February 01 2011
Be The Match Foundation® and the National Marrow Donor Program® (NMDP) have named Sophie Paczesny, M.D., Ph.D., of the University of Michigan Medical School as the newest Scholar in the Amy Strelzer Manasevit Research Program for the Study of Post-Transplant Complications. This young scientist was selected based on her research that sets out to develop testing to predict a patient’s risk of developing chronic graft-versus-host disease (GVHD) as well as predict their responsiveness to treatment.
GVHD occurs when a transplant patient’s body attacks his or her new donor cells. This post-transplant complication occurs in 40 to 70 percent of patients and has a significant impact on mortality rates and the quality of life for survivors.
Dr. Paczesny’s research investigates biomarkers in the blood and tissue of marrow transplant patients to develop testing to predict a patient’s risk of developing GVHD and gain insights into the degree to which they may respond to different treatment options. The ability to identify patients at high risk early in their transplant and treatment course has important therapeutic value, including more stringent monitoring and/or preventative care. Furthermore, this analysis may also offer important insights into the biology of GVHD and identify novel pathways and proteins with potential as therapeutic targets.
The Amy Research Program was established in 1997 to honor the memory of Amy Strelzer Manasevit. A vibrant young mother of two, Amy was diagnosed with multiple myeloma in 1993. After receiving a successful marrow transplant, she succumbed to pneumonia and passed away six weeks after returning home. Manasevit’s family and friends partnered with Be The Match Foundation and the NMDP to establish the research program in the hope they could prevent other families from losing their loved ones.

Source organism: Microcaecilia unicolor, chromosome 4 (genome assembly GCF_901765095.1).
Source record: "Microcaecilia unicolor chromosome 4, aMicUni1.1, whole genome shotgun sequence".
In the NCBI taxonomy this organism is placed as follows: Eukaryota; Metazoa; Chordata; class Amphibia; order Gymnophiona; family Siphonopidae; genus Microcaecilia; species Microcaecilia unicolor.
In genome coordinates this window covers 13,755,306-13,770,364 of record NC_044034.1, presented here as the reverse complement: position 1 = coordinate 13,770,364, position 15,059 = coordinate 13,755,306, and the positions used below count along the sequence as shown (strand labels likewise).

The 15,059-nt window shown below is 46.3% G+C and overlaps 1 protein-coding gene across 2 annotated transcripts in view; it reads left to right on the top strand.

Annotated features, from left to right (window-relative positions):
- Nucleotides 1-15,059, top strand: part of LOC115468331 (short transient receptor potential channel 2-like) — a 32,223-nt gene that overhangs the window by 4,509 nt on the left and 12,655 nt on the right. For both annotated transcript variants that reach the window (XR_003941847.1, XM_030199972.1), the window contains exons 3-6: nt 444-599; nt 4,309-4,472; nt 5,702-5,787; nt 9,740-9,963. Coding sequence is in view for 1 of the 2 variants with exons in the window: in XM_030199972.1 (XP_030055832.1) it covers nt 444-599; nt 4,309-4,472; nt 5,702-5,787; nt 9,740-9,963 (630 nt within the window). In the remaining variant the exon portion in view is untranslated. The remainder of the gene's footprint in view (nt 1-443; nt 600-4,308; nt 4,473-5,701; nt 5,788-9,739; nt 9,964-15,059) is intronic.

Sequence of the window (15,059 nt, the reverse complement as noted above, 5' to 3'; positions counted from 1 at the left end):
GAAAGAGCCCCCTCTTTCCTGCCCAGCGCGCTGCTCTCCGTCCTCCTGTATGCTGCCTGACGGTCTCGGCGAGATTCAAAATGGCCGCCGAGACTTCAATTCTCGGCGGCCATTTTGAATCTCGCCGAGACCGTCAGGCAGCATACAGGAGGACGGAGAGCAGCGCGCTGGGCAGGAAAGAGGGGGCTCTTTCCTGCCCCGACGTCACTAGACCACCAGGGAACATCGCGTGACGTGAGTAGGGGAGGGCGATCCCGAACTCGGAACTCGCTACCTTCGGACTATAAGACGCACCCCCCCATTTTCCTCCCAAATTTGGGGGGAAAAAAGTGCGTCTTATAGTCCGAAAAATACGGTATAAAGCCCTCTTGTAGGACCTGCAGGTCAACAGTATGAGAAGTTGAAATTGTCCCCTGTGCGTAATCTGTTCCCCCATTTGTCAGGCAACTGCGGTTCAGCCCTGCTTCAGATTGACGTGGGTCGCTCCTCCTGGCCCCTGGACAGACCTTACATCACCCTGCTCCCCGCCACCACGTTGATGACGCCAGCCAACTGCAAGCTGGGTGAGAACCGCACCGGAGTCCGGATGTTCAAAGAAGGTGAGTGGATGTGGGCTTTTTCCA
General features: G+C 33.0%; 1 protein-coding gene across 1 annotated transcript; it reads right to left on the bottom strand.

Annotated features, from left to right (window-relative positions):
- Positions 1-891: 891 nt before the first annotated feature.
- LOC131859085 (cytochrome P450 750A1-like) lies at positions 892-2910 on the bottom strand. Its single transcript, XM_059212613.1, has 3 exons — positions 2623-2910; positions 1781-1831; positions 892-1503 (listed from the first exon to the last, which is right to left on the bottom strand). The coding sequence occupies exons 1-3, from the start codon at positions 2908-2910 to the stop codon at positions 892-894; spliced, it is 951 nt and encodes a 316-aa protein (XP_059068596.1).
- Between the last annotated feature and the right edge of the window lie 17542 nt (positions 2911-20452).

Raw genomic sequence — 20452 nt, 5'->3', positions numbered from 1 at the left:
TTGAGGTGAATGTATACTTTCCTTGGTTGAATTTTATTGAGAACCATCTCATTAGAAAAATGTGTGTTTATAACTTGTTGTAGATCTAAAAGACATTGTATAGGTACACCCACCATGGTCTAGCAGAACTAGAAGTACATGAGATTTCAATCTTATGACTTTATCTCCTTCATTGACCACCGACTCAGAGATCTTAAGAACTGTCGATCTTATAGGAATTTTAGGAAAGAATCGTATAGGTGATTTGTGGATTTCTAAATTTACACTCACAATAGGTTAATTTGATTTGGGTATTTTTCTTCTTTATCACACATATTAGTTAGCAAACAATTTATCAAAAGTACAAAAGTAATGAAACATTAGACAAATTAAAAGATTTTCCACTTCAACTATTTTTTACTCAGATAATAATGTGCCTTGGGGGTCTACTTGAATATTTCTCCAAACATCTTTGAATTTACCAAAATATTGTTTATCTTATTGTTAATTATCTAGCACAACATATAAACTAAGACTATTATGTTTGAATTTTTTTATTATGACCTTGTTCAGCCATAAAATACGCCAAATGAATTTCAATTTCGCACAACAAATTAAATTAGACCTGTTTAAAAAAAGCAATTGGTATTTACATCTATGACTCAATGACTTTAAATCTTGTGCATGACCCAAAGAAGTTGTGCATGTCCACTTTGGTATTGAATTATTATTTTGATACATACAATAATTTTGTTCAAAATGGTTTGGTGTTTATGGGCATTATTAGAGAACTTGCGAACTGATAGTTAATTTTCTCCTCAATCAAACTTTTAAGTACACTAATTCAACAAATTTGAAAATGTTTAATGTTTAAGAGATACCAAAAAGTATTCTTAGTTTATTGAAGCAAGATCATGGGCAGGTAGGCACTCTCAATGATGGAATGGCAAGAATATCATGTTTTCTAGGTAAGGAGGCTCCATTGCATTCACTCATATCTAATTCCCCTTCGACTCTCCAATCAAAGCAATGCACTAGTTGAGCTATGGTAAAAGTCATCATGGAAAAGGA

The Amy Research Program is one of the largest and most coveted fellowships in the field of transplantation, supporting the research endeavors of scientists and clinicians early in their careers. Its goal is to launch these young investigators on a life-long journey to discover solutions to potentially lethal post-transplant complications such as infection or graft-versus-host disease.
The emphasis on early support attracts new talent to the field and encourages the researchers to focus on these complications throughout their careers. Amy Scholars receive a maximum of $240,000 in support over three years. This crucial funding enables the researchers to continue with their projects consistently without having to stop and apply for further financial support. To date, Be The Match Foundation has supported 20 scholars and 13 post-doctoral fellows. The Amy Scholars were initially awarded more than $5 million and have leveraged their research to secure an additional $35 million in research funding.
Dr. Paczesny is an assistant professor of the Blood and Marrow Transplantation Program at the University of Michigan Medical School. She received her M.D. and Ph.D. from Paris University in France, where she completed her residency and fellowship in Pediatric Hematology/Oncology and Bone Marrow Transplantation. She joined the Blood and Marrow Transplantation Program at the University of Michigan in 2006 and leads the BMT Program’s GVHD biomarker discovery and validation research. She was recently awarded a National Institute of Health Challenge Grant.